Over 2000 children in Delhi lost either one or both parents to COVID-19: Survey
The commission various well-being surveys and identification of children who have lost their parents due to COVID-19 using data provided by Delhi government's health department.
NEW DELHI: Delhi Commission for Protection of Child Rights (DCPCR) said over 2,000 children have either lost one or both parents since the pandemic outbreak in March last year.
According to the survey carried out by DCPCR, "The Commission has been able to trace more than 2,029 children who have lost either one or both their parents due to COVID. Of these, 67 children are those who have lost both their parents, whereas 651 children have lost their mothers and 1,311 their fathers due to the disease."
The details of these children have been shared with the Department of Women and Child Development for necessary action on their part and ensuring enrolling the eligible beneficiary in the scheme notified by the Delhi Government for children who have lost their parents due to COVID. On DCPCR's all-day functional helpline number -- 9311551393, citizens can report any case or seek any information pertaining to child rights.
An official statement said the Commission has used this helpline to undertake various well-being surveys and identification of children who have lost their parents due to COVID-19 using data provided by the Delhi government's Health Department.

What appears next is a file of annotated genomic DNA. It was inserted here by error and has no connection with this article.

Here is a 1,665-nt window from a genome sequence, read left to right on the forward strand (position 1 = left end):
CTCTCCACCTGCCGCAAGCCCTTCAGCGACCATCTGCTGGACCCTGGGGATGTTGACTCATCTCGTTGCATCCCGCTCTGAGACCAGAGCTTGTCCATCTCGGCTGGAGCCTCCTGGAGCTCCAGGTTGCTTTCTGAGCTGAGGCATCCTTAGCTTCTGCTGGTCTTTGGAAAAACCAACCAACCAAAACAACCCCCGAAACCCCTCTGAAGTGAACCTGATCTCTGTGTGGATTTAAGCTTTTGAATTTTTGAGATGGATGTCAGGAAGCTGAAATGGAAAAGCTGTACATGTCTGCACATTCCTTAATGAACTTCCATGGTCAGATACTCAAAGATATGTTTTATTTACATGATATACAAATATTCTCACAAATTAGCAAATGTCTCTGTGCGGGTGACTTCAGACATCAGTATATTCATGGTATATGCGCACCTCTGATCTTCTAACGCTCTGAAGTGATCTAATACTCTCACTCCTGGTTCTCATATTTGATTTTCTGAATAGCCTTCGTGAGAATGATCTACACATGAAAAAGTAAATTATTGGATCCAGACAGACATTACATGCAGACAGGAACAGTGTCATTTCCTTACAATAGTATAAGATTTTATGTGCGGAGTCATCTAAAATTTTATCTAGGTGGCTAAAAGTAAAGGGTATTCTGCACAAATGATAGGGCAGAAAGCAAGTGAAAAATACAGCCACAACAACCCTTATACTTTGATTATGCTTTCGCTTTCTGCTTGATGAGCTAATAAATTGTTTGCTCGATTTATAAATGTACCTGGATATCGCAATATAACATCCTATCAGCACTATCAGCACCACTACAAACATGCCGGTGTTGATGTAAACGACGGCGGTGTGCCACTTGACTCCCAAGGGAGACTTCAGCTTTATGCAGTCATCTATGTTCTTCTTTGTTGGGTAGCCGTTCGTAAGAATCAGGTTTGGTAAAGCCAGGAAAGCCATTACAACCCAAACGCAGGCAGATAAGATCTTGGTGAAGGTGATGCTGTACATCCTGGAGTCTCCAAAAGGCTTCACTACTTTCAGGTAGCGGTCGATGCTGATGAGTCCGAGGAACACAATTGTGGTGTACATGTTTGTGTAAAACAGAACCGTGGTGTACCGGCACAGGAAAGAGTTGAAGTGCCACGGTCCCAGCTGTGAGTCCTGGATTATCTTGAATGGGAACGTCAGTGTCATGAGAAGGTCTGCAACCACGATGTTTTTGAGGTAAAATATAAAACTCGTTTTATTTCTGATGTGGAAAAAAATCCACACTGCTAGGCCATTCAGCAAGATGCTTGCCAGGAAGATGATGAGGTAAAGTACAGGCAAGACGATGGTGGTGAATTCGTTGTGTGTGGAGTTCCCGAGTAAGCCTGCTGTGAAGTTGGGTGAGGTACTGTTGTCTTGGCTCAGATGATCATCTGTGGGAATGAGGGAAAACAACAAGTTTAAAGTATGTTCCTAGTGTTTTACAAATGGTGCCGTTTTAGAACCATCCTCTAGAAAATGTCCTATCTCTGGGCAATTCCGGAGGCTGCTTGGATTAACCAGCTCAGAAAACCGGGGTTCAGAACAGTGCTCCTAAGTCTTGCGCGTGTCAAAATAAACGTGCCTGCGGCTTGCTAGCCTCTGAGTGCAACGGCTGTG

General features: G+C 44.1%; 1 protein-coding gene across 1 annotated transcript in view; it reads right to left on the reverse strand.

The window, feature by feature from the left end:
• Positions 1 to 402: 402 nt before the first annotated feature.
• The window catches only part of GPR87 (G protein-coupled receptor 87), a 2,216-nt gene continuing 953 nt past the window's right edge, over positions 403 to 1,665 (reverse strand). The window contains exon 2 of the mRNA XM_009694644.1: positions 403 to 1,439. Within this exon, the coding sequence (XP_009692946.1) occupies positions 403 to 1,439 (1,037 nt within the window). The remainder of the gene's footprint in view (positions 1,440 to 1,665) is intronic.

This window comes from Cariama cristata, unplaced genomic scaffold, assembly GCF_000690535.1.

The DCPCR helpline was launched in April and has now completed three months of operations wherein more than 4,500 complaints have been reported.
"Of these 2,200 have been complaints of the SOS category which needed attention on urgent basis. These SOS complaints consisted of children/families in urgent need for essential supplies such as ration, medical emergencies, cases of abandoned children, COVID testing related requirements, etc.," it added.
Around 85 per cent of the SOS complaints were successfully resolved within 24 hours while the remaining 15 per cent were resolved within 72 hours.
Anurag Kundu, Chairperson, DCPCR said that overall in the last three months, the DCPCR helpline has enabled the Commission to reach out to more and more children and their families and made it more accessible and brought it closer to the children and their families.
"It is just the humble beginning and the helpline has a long way to go to firmly establish itself as a useful and reliable medium. Going by the current trend, the Commission will receive nearly 20,000 complaints in the ongoing year," he added.